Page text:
NEW YORK — The number of Americans who don't affiliate with a particular religion has grown to 56 million in recent years, making the faith group researchers call "nones" the second-largest in total numbers behind evangelicals, according to a Pew Research Center study released Tuesday.
Christianity is still the dominant faith by far in the U.S.; 7 in 10 Americans identify with the tradition. However, the ranks of Christians have declined as the segment of people with no religion has grown, the survey says.
Between 2007 and 2014, when Pew conducted two major surveys of U.S. religious life, Americans who described themselves as atheist, agnostic or of no particular faith grew from 16 percent to nearly 23 percent. At the same time, Christians dropped from about 78 percent to just under 71 percent of the population. Protestants now comprise 46.5 percent of what was once a predominantly Protestant country.
Researchers have long debated whether people with no religion should be defined as secular since the category includes those who believe in God or consider themselves "spiritual." But the new Pew study found increasing signs of secularism.
Last year, 31 percent of "nones" said they were atheist or agnostic, compared to 25 percent in 2007, and the percentage who said religion was important to them dropped.
Greg Smith, Pew's associate research director, said the findings "point to substantive changes" among the religiously unaffiliated, not just a shift in how people describe themselves. Secular groups have become increasingly organized to counter bias against them and keep religion out of public life through lawsuits and lobbying lawmakers.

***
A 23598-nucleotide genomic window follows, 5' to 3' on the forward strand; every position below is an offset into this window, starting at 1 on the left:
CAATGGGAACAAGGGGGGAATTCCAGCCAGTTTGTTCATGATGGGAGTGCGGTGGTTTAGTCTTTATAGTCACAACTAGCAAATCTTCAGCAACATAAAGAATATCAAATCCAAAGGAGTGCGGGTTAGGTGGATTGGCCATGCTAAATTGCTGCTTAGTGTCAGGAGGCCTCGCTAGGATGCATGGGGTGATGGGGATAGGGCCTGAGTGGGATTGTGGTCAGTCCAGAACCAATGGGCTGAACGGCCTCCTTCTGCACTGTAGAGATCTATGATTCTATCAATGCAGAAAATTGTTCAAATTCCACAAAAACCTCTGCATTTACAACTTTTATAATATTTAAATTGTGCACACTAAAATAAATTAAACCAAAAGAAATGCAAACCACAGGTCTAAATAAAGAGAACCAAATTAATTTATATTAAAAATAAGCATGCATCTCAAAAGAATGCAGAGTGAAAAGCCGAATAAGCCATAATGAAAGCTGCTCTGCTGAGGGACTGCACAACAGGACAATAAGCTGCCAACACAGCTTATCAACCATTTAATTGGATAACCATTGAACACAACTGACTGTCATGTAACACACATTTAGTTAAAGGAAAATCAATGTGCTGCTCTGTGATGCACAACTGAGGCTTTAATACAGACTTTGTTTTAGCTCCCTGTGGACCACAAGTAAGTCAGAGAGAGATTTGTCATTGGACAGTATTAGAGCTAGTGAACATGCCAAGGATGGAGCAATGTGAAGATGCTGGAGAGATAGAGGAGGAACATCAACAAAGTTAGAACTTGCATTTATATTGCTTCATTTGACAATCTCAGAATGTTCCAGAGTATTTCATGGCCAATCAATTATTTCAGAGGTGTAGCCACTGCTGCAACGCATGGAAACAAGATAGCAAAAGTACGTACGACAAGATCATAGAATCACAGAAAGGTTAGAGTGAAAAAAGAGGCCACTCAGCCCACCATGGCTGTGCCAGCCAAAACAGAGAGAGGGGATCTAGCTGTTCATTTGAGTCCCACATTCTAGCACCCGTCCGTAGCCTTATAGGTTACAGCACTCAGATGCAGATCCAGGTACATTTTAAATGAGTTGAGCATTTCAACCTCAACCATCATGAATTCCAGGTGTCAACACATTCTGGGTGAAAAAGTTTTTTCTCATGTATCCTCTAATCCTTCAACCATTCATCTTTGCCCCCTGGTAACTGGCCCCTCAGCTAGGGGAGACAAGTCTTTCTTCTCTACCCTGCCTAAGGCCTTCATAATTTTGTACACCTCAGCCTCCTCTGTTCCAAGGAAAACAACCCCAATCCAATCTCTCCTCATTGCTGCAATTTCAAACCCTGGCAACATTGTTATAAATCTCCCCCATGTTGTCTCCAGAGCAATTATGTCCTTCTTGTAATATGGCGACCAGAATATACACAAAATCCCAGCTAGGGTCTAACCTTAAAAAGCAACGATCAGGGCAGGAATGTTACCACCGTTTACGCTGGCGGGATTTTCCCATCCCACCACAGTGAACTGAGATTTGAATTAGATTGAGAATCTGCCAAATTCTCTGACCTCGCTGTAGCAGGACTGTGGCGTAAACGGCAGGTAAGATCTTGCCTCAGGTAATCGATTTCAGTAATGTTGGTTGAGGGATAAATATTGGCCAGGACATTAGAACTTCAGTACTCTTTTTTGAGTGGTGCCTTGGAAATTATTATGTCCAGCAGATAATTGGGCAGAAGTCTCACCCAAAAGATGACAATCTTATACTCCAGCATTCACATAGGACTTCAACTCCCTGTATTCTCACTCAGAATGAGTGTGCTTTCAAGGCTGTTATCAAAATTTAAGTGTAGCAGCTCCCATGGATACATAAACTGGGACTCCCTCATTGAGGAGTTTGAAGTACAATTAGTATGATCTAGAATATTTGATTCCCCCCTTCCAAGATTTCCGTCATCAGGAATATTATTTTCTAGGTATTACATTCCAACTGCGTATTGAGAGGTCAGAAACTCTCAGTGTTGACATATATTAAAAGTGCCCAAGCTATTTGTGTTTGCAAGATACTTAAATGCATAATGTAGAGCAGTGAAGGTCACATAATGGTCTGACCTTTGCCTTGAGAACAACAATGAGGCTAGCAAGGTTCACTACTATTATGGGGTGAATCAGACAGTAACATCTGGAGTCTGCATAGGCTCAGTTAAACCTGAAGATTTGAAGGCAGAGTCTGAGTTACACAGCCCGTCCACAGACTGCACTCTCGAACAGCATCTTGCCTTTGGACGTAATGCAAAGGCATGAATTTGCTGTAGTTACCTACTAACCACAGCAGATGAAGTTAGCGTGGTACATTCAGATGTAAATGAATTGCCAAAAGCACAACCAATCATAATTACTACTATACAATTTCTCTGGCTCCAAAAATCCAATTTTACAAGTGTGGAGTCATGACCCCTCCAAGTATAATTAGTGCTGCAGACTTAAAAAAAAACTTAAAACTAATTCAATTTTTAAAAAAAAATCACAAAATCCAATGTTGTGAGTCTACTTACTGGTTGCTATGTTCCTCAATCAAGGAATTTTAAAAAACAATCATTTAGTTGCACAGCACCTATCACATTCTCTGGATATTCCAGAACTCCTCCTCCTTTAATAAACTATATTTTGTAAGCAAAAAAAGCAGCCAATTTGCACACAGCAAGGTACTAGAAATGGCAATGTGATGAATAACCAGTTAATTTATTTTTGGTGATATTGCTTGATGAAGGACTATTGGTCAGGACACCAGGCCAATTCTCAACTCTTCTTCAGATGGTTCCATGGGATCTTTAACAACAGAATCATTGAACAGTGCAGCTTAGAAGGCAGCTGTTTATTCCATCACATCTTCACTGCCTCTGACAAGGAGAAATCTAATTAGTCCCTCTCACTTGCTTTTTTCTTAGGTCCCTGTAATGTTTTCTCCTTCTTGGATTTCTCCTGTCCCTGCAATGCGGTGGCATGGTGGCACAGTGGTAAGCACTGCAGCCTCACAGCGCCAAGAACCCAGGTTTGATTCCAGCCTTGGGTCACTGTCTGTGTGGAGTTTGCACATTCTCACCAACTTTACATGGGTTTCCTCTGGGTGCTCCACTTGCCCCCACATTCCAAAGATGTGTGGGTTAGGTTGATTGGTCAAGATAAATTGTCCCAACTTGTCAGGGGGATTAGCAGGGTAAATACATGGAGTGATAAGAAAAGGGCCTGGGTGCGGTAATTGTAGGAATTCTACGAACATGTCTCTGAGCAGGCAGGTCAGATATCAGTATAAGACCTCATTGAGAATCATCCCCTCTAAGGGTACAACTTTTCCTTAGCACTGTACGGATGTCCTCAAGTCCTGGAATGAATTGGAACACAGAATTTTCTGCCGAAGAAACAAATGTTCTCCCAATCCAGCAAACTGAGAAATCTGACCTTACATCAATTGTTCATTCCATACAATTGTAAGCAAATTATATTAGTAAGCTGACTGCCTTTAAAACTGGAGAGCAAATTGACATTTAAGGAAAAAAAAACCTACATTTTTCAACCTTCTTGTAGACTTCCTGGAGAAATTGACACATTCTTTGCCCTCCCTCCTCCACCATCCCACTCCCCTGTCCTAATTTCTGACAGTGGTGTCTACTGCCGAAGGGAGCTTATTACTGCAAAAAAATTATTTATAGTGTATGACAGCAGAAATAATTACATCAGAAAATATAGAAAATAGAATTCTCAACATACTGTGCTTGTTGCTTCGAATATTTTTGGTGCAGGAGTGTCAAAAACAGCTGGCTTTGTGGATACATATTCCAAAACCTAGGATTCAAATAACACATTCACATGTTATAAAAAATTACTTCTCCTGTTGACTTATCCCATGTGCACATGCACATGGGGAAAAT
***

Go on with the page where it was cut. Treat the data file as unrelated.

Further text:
The growth of "nones" has political significance as well. People with no religion tend to vote Democratic, just as white evangelicals tend to vote Republican. The Pew study found a slight drop — about 1 percent — in the evangelical share of the population, which now comprises a quarter of Americans. But the overall number of evangelicals rose to about 62 million people.
Pew researchers said Christian losses were driven by decreases among mainline, or liberal, Protestants and Roman Catholics.
Mainline Protestants declined by about 5 million to 36 million between 2007 and 2014. Pew found 13 percent of U.S. adults are former Catholics. The study put the number of Catholic adults at 51 million, or just over one-fifth of the U.S. population, a drop of about 3 percent over seven years. In 2007, Catholics made up about one-quarter of Americans.
However, Pew researchers acknowledge those conclusions differ from those of some other major studies that found only slight declines or even a slight uptick in the numbers of Catholics in the last couple of years. Georgetown University's Center for Applied Research in the Apostolate, which tracks American Catholicism, puts the U.S. adult Catholic population at 61 million.
Regarding other religions, Pew found an increase in membership of non-Christian faiths, driven mainly by growing numbers of Muslims and Hindus. Despite the increase, their numbers remain small. Muslims and Hindus each comprise less than 1 percent of the U.S. population. The number of Jews rose slightly over the period, from 1.7 percent to 1.9 percent of Americans.
Overall, religious groups have become more ethnically diverse along with the broader population. Latinos now comprise one-third of U.S. Roman Catholics, although fewer U.S. Latinos identify as Catholic overall. One-quarter of evangelicals and 14 percent of mainline Protestants are racial minorities. Membership in historically black churches has remained relatively stable over the period.
The survey of 35,000 people, titled "America's Changing Religious Landscape," was conducted in English and Spanish from June 4 through Sept. 30 of last year and has a margin of error of plus or minus 0.6 percentage points.
America's Changing Religious Landscape report: http://www.pewforum.org/2015/05/12/americas-changing-religious-landscape/